Shore flies (Scatella stagnalis) are small insects that frequently occur in greenhouses all around the world and can be present all year round. Shore flies do not directly damage plants but they decrease plant marketability.
Shore fly larvae feed on rotting plant material, algae and other microscopic unicellular organisms and do not directly attack living plants like fungus gnats do. The adults leave their excrement on plants, which lowers the plant’s aesthetic value. The high reproduction rate of shore flies can result in a swarm of adults, which also render products unattractive to costumers. Very large number of adult shore flies can also become a major nuisance to people working in greenhouses.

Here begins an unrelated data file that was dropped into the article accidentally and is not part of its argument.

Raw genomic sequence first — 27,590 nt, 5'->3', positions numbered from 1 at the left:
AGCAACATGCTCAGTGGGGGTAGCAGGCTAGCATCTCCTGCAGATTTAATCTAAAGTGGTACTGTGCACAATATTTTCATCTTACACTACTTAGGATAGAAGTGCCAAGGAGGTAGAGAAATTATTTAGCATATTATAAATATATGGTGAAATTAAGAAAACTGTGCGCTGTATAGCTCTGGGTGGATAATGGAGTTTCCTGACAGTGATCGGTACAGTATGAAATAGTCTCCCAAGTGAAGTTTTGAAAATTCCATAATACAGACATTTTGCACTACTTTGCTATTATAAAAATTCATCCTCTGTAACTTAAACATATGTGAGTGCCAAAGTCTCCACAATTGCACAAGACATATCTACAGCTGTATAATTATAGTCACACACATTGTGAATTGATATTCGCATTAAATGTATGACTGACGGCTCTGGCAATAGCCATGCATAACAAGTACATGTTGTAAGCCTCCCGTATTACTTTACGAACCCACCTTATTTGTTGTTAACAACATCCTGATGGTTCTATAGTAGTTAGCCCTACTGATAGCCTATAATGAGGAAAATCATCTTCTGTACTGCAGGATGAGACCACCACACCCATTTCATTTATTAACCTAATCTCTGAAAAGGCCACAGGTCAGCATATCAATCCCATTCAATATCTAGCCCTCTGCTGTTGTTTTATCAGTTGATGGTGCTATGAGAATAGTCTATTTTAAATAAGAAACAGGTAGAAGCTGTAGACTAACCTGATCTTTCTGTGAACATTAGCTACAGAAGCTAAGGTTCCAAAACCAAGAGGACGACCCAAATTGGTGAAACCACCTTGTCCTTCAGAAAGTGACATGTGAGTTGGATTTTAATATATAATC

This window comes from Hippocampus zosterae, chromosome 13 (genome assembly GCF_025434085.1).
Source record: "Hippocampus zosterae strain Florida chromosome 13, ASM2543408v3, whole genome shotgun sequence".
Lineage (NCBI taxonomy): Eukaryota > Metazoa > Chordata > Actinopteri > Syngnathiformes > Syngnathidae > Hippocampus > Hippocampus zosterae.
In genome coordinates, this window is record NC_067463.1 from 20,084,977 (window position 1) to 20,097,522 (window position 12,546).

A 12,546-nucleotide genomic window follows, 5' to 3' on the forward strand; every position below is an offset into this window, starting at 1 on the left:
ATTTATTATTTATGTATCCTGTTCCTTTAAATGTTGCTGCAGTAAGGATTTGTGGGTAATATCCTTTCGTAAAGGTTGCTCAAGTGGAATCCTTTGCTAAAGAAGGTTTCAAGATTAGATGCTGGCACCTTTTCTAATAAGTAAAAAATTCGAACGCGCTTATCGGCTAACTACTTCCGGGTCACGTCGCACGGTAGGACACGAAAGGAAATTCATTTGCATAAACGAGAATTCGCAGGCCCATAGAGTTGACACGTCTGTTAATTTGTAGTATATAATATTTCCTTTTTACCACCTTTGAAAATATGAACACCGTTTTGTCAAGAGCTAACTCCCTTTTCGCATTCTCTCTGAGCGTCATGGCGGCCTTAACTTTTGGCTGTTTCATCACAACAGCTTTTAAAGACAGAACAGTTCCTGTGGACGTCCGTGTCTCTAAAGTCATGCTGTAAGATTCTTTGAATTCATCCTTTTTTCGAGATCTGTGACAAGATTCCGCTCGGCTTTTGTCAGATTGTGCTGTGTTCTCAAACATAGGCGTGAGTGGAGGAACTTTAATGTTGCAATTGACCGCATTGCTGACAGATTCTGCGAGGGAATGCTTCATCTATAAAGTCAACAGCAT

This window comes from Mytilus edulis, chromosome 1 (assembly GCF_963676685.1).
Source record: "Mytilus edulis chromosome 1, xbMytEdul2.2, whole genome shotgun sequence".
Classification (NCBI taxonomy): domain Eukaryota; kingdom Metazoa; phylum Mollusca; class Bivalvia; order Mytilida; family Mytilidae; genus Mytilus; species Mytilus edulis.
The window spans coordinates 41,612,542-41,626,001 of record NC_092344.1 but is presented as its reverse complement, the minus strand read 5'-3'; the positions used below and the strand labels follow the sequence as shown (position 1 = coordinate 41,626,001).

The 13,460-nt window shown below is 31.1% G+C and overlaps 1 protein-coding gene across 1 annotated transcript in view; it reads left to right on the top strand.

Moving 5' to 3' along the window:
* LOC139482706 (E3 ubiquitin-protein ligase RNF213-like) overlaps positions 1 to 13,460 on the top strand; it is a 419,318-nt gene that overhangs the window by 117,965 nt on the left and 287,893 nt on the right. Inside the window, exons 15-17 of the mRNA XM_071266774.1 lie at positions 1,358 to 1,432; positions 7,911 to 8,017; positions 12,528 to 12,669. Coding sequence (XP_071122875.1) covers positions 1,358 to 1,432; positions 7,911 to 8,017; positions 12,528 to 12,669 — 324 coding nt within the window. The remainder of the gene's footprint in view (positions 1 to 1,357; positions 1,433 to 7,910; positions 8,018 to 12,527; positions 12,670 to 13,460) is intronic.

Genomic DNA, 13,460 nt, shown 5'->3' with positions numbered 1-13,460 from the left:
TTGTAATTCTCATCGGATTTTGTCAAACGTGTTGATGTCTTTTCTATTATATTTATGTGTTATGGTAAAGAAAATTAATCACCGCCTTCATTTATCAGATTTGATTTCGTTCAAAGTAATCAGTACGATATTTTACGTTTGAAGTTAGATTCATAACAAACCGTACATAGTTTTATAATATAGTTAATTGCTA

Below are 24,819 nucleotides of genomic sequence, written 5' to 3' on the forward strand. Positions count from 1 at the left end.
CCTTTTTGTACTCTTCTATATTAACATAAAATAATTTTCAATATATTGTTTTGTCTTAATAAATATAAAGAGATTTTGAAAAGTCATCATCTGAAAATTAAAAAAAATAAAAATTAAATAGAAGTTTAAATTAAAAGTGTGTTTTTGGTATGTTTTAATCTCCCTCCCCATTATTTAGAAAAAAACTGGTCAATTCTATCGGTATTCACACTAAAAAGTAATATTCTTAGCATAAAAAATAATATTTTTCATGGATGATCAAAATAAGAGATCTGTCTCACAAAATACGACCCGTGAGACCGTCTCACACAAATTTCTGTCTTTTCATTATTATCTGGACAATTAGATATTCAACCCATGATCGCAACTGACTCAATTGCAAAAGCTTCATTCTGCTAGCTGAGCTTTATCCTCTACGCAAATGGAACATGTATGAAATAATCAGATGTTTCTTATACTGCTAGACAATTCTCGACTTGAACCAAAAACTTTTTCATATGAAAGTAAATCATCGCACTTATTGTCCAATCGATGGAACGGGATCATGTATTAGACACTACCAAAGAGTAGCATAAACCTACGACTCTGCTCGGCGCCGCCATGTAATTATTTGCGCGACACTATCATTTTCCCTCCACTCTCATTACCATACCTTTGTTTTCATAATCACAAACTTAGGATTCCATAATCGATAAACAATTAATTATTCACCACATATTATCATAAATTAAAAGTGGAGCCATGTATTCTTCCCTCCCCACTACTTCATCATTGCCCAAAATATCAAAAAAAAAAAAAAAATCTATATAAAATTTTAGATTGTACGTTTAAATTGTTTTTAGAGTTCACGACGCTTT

Shore flies are usually found in the vicinity of water; moist to wet conditions and the presence of algae and moss in potting mix, pots, benches and floors are favourable to their development. Its life cycle includes six stages, i.e. egg, three larval stages, pupa and adult. Development from egg to adult takes between 9 and 14 days. Larvae have a yellowish or brownish colour and can reach about 0,5 mm in length at the end of the 3rd stage. The adult fly is about 0,5 cm long, has short legs, short antennae and dark wings with clear spots.